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obsessive compulsive disorder epidemiology

obsessive compulsive disorder (OCD) Epidemiology
The now well-known Epidemiological Catchment Area (ECA) survey conducted during the early 1980s indicated lifetime prevalence rates for OCD of 1.9 to 3.3% in five U.S. communities and an overall rate of 2.5%. These rates were much higher than any previous estimates and were conf irmed by similar epidemiological, albeit smaller scale, surveys conducted at approximately the same time in the United States and Canada. In all of these studies, however, interviews were conducted by lay interviewers, and it is notable that prevalence estimates were considerably lower in surveys using clinician interviewers.
In fact, a more recent study confirmed that prevalence rates for OCD within a single sample were indeed lower when clinicians, rather than lay interviewers, conducted diagnostic interviews. Issues such as lay interviewers’ inexperience in establishing and labeling psychiatric symptoms and difficulty in estimating degree of dysfunction and distress are particularly relevant in this regard. The limitations of the ECA study are well known and have been discussed in detail elsewhere. The most striking of these, however, are the aforementioned potential for overdiagnosis due to use of lay interviewers and diagnostic structured interview tools that do not allow for follow-up questions to clarify patient reports. Of even more concern are recent data suggesting poor temporal stability of OCD diagnoses for a subset of ECA survey participants who were reassessed 12 months after the initial interview. Taken together, these data call into question prevalence rates based on the ECA survey. It is unfortunate that the only subsequent large epidemiological survey conducted in the United States, the National Comorbidity Survey, failed to assess the prevalence of OCD. As a result, the true prevalence of this disorder is now uncertain. At least partly due to general difficulties in estimating prevalence rates, data are mixed with regard to the impact of ethnicity on the prevalence of OCD.
Across all five ECA sites, figures indicated that lifetime OCD was significantly less prevalent among Black respondents than nonHispanic White respondents. Data from the Los Angeles site alone indicated no difference in prevalence rates for OCD among Mexican-Americans and non-Hispanic Whites. When ECA data were compared with surveys that used similar methodology in Canada, Puerto Rico, Germany, Taiwan, Korea, Hong Kong, and New Zealand, relatively consistent prevalence figures emerged (1.9–2.5%), except Taiwan where the prevalence of OCD was only 0.7%. In a more recent survey of more than 800 residents of Baltimore, OCD tended to be more prevalent among Whites (2.1%) than non-Whites (0.8%). Clinical data also routinely show a greater prevalence of OCD among Whites than non-Whites. It is not clear, however, that interview questions are always sensitive to ethnic differences in the experience or description of relevant symptoms. It is known, for example, that members of various minority groups tend to focus on somatic complaints in descriptions of anxiety-related symptoms and often present for assistance to medical rather than psychiatric clinics.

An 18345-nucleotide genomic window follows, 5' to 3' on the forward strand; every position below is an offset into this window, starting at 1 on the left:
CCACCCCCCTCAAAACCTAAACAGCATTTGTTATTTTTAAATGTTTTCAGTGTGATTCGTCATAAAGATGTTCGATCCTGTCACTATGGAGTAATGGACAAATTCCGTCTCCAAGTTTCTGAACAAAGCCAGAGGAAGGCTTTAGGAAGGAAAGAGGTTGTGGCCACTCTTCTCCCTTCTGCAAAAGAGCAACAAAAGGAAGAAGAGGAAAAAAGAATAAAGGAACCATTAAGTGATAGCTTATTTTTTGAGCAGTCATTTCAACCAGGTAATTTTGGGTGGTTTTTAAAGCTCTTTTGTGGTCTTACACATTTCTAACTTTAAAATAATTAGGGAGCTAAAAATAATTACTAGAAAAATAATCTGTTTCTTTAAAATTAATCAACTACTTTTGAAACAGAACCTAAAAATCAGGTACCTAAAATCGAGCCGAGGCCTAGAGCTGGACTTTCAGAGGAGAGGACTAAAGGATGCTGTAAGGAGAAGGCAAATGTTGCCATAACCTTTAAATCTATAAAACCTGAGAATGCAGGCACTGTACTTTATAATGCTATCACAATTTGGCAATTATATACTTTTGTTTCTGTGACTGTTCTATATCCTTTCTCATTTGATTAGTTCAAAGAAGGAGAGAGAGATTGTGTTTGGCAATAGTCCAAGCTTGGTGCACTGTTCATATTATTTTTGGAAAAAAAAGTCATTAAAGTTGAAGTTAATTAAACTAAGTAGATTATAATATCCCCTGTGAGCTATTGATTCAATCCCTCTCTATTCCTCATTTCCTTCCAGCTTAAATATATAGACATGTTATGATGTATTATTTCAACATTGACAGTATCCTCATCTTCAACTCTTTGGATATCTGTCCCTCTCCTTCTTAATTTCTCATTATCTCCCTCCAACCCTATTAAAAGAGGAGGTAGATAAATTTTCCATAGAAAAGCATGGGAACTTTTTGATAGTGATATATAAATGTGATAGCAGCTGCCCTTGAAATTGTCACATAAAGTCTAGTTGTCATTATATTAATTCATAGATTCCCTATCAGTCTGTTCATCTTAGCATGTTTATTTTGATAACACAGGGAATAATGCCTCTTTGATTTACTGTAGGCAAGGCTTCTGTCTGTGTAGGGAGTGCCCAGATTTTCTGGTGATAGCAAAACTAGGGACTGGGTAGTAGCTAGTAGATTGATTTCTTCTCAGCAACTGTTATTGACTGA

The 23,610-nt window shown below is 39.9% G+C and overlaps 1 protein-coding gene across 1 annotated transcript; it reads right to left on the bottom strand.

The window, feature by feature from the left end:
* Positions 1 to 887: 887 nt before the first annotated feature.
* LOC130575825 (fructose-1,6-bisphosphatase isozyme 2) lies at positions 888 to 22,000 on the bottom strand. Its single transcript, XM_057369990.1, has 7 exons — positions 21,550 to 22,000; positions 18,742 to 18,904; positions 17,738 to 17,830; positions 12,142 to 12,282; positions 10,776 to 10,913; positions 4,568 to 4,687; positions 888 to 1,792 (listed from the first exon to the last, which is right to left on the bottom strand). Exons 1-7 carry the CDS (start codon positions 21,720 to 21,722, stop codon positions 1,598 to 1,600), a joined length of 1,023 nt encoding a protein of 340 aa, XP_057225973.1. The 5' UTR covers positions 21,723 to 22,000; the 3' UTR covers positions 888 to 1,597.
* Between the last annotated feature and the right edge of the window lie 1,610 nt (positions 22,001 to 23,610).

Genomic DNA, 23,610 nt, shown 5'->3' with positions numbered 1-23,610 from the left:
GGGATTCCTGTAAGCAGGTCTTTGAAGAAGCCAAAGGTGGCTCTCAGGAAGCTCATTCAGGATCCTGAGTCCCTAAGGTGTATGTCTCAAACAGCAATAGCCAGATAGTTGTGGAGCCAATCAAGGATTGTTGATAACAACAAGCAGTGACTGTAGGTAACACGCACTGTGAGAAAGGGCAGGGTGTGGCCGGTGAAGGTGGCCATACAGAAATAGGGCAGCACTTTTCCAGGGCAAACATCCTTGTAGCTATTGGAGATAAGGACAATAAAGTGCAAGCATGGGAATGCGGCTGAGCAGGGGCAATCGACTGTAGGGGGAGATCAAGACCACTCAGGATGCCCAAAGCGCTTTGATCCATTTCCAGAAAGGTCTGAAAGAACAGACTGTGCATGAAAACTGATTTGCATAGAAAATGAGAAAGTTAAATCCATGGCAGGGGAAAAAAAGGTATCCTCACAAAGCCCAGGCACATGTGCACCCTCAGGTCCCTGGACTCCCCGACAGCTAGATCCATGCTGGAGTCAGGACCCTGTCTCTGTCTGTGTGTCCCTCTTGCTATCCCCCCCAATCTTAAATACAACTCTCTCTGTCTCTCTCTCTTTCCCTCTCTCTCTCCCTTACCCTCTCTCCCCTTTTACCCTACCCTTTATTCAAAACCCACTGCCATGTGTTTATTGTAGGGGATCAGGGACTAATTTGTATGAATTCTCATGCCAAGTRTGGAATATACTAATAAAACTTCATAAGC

Other sociocultural variables, including religious background, can also significantly impact the presentation and assessment of OCD symptoms. Thus, more research using culturally sensitive diagnostic tools is needed to ascertain the impact of ethnicity on prevalence rates of OCD. Epidemiological data generally have indicated that community prevalence rates are slightly higher for women than men. However, data from the ECA survey indicated that gender effects were eliminated when other demographic variables were controlled statistically. Nevertheless, consistent gender differences have been demonstrated in the prevalence of specific obsessive-compulsive symptoms. In particular, women are significantly more likely than men to report washing and cleaning rituals, and there is some suggestion that men report more frequent sexual obsessions. These findings further support the potential role of sociocultural variables in the presentation of OCD. Gender differences have also been noted in the onset of OCD.
lthough the disorder most often begins between late adolescence and early adulthood, onset is earlier for males than females. Retrospective data have suggested that later onset for women may result from the appearance of initial symptoms during pregnancy or after childbirth. However, these f indings simply may reflect the notion that OCD often has its onset after a period of significant life stress, although data addressing this issue are almost uniformly collected retrospectively and produce questionable conclusions. Although few longitudinal studies have been conducted, the course of OCD is generally chronic and unremitting without treatment.

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